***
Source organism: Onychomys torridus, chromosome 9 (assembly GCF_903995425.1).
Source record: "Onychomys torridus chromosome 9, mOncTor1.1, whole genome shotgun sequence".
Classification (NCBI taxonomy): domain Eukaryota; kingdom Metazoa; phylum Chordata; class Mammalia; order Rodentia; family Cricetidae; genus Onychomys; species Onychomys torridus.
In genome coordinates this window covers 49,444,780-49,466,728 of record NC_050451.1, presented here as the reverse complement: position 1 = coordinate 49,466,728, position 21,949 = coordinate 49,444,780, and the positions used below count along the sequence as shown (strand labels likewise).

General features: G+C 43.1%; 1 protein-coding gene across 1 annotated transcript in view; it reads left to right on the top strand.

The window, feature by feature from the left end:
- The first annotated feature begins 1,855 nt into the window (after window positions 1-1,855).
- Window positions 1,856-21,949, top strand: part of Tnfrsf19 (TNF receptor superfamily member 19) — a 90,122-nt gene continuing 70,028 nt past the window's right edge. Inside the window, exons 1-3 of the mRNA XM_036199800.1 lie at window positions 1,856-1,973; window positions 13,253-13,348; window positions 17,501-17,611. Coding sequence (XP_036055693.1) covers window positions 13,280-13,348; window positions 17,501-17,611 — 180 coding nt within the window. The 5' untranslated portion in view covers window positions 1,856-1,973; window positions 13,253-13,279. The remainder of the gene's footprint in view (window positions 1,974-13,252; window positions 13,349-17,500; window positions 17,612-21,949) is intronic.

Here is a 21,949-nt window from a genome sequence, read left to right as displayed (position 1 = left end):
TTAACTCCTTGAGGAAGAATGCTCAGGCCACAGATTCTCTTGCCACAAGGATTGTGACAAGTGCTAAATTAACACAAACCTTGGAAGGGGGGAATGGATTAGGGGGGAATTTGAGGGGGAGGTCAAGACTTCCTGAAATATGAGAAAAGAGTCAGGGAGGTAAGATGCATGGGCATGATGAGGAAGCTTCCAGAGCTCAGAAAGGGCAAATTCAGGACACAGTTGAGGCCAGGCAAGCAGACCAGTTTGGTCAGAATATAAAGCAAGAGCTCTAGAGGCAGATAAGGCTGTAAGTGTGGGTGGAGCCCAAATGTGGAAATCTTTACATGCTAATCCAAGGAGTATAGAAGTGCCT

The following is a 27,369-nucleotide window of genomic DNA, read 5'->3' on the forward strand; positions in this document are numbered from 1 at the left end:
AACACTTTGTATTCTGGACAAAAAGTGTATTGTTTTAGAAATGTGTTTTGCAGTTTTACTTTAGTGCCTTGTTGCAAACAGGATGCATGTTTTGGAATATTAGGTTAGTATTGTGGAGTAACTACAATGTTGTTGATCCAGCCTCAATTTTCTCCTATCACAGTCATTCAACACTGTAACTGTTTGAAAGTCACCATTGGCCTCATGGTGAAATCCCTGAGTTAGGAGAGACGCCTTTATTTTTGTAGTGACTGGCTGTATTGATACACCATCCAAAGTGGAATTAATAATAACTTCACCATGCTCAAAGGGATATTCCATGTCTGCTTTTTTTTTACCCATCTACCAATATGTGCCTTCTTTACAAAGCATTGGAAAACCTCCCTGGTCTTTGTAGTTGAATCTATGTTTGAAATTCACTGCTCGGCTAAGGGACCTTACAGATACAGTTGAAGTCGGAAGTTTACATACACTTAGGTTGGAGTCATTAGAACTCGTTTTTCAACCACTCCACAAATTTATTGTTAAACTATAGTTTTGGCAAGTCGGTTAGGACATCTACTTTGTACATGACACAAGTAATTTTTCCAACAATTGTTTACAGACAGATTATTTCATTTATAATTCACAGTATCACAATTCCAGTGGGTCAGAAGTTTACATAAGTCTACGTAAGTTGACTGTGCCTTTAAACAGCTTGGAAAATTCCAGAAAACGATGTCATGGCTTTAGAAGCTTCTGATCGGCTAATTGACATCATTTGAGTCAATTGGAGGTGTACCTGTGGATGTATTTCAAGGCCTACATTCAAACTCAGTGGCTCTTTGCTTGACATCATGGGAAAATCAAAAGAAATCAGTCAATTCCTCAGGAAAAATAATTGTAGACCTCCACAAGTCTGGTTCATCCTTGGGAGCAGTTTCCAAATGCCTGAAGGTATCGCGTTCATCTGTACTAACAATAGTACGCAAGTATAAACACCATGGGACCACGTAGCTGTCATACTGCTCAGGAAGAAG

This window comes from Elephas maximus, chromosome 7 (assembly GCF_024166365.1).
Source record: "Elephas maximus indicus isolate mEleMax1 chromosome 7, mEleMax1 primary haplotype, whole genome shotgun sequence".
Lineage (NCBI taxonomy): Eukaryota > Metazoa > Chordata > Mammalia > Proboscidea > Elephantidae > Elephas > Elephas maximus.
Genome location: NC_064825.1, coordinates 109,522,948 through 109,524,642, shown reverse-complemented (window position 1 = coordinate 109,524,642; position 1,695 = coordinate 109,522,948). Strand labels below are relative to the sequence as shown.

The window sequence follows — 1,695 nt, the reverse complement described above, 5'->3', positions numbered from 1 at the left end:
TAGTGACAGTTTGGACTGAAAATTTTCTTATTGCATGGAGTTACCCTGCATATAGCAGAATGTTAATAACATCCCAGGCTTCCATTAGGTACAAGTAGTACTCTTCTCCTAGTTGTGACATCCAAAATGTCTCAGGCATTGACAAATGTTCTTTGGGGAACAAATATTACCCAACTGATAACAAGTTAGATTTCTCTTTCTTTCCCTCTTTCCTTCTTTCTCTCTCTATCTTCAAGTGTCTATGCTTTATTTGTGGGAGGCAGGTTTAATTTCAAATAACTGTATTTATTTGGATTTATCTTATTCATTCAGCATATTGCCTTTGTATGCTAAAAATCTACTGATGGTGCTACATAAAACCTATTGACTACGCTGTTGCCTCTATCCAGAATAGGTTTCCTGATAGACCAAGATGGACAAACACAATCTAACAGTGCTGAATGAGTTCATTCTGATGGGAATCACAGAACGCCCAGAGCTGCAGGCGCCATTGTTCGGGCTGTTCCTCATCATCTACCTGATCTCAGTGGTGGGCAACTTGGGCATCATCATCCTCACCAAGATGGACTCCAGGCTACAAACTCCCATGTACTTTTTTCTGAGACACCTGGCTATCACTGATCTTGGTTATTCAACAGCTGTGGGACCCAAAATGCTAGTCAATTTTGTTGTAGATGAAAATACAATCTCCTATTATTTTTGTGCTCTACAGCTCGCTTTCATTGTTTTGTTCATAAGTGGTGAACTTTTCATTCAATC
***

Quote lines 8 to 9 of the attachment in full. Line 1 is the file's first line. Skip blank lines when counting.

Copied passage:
- Window positions 1,856-21,949, top strand: part of Tnfrsf19 (TNF receptor superfamily member 19) — a 90,122-nt gene continuing 70,028 nt past the window's right edge. Inside the window, exons 1-3 of the mRNA XM_036199800.1 lie at window positions 1,856-1,973; window positions 13,253-13,348; window positions 17,501-17,611. Coding sequence (XP_036055693.1) covers window positions 13,280-13,348; window positions 17,501-17,611 — 180 coding nt within the window. The 5' untranslated portion in view covers window positions 1,856-1,973; window positions 13,253-13,279. The remainder of the gene's footprint in view (window positions 1,974-13,252; window positions 13,349-17,500; window positions 17,612-21,949) is intronic.

Here is a 21,949-nt window from a genome sequence, read left to right as displayed (position 1 = left end):